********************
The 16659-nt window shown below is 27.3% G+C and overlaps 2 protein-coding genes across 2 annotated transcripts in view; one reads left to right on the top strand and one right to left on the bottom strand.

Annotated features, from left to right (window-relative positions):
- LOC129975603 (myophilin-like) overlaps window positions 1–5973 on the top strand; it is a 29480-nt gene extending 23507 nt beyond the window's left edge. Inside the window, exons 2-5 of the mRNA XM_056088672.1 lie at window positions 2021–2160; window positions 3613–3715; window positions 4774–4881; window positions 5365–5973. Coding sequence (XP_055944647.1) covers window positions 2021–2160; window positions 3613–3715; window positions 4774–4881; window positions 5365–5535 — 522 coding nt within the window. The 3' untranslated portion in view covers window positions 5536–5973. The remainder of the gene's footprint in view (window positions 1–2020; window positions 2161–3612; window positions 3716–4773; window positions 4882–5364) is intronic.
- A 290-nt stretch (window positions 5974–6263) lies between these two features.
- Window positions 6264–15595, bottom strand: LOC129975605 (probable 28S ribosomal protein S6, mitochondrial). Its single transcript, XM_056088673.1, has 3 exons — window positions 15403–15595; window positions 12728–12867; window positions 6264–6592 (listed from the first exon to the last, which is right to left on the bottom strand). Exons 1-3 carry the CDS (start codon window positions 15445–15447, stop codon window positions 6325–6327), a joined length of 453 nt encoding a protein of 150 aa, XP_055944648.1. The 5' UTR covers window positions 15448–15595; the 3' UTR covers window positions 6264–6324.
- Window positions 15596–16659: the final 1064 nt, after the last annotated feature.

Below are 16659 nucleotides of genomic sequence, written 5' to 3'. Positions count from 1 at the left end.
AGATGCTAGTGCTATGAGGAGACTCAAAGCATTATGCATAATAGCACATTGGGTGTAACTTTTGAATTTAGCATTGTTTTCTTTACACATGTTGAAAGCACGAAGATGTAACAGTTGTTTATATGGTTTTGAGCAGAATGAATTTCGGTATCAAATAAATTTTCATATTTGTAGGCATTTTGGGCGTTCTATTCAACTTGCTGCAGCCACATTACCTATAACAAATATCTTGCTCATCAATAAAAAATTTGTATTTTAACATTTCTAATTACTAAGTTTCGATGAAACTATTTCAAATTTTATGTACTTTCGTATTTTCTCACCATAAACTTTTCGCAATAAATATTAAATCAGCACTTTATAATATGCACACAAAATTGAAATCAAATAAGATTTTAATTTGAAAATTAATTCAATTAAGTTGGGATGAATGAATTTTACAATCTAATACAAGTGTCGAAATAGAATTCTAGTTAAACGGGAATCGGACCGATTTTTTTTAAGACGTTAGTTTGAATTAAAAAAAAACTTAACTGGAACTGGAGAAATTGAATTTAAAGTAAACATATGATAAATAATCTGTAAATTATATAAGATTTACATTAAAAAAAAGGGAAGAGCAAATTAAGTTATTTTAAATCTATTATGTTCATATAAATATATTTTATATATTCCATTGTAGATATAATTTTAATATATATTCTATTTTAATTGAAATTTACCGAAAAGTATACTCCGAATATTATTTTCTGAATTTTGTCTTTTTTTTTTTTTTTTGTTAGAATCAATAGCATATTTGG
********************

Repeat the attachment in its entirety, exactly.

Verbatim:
The 16659-nt window shown below is 27.3% G+C and overlaps 2 protein-coding genes across 2 annotated transcripts in view; one reads left to right on the top strand and one right to left on the bottom strand.

Annotated features, from left to right (window-relative positions):
- LOC129975603 (myophilin-like) overlaps window positions 1–5973 on the top strand; it is a 29480-nt gene extending 23507 nt beyond the window's left edge. Inside the window, exons 2-5 of the mRNA XM_056088672.1 lie at window positions 2021–2160; window positions 3613–3715; window positions 4774–4881; window positions 5365–5973. Coding sequence (XP_055944647.1) covers window positions 2021–2160; window positions 3613–3715; window positions 4774–4881; window positions 5365–5535 — 522 coding nt within the window. The 3' untranslated portion in view covers window positions 5536–5973. The remainder of the gene's footprint in view (window positions 1–2020; window positions 2161–3612; window positions 3716–4773; window positions 4882–5364) is intronic.
- A 290-nt stretch (window positions 5974–6263) lies between these two features.
- Window positions 6264–15595, bottom strand: LOC129975605 (probable 28S ribosomal protein S6, mitochondrial). Its single transcript, XM_056088673.1, has 3 exons — window positions 15403–15595; window positions 12728–12867; window positions 6264–6592 (listed from the first exon to the last, which is right to left on the bottom strand). Exons 1-3 carry the CDS (start codon window positions 15445–15447, stop codon window positions 6325–6327), a joined length of 453 nt encoding a protein of 150 aa, XP_055944648.1. The 5' UTR covers window positions 15448–15595; the 3' UTR covers window positions 6264–6324.
- Window positions 15596–16659: the final 1064 nt, after the last annotated feature.

Below are 16659 nucleotides of genomic sequence, written 5' to 3'. Positions count from 1 at the left end.
AGATGCTAGTGCTATGAGGAGACTCAAAGCATTATGCATAATAGCACATTGGGTGTAACTTTTGAATTTAGCATTGTTTTCTTTACACATGTTGAAAGCACGAAGATGTAACAGTTGTTTATATGGTTTTGAGCAGAATGAATTTCGGTATCAAATAAATTTTCATATTTGTAGGCATTTTGGGCGTTCTATTCAACTTGCTGCAGCCACATTACCTATAACAAATATCTTGCTCATCAATAAAAAATTTGTATTTTAACATTTCTAATTACTAAGTTTCGATGAAACTATTTCAAATTTTATGTACTTTCGTATTTTCTCACCATAAACTTTTCGCAATAAATATTAAATCAGCACTTTATAATATGCACACAAAATTGAAATCAAATAAGATTTTAATTTGAAAATTAATTCAATTAAGTTGGGATGAATGAATTTTACAATCTAATACAAGTGTCGAAATAGAATTCTAGTTAAACGGGAATCGGACCGATTTTTTTTAAGACGTTAGTTTGAATTAAAAAAAAACTTAACTGGAACTGGAGAAATTGAATTTAAAGTAAACATATGATAAATAATCTGTAAATTATATAAGATTTACATTAAAAAAAAGGGAAGAGCAAATTAAGTTATTTTAAATCTATTATGTTCATATAAATATATTTTATATATTCCATTGTAGATATAATTTTAATATATATTCTATTTTAATTGAAATTTACCGAAAAGTATACTCCGAATATTATTTTCTGAATTTTGTCTTTTTTTTTTTTTTTTGTTAGAATCAATAGCATATTTGG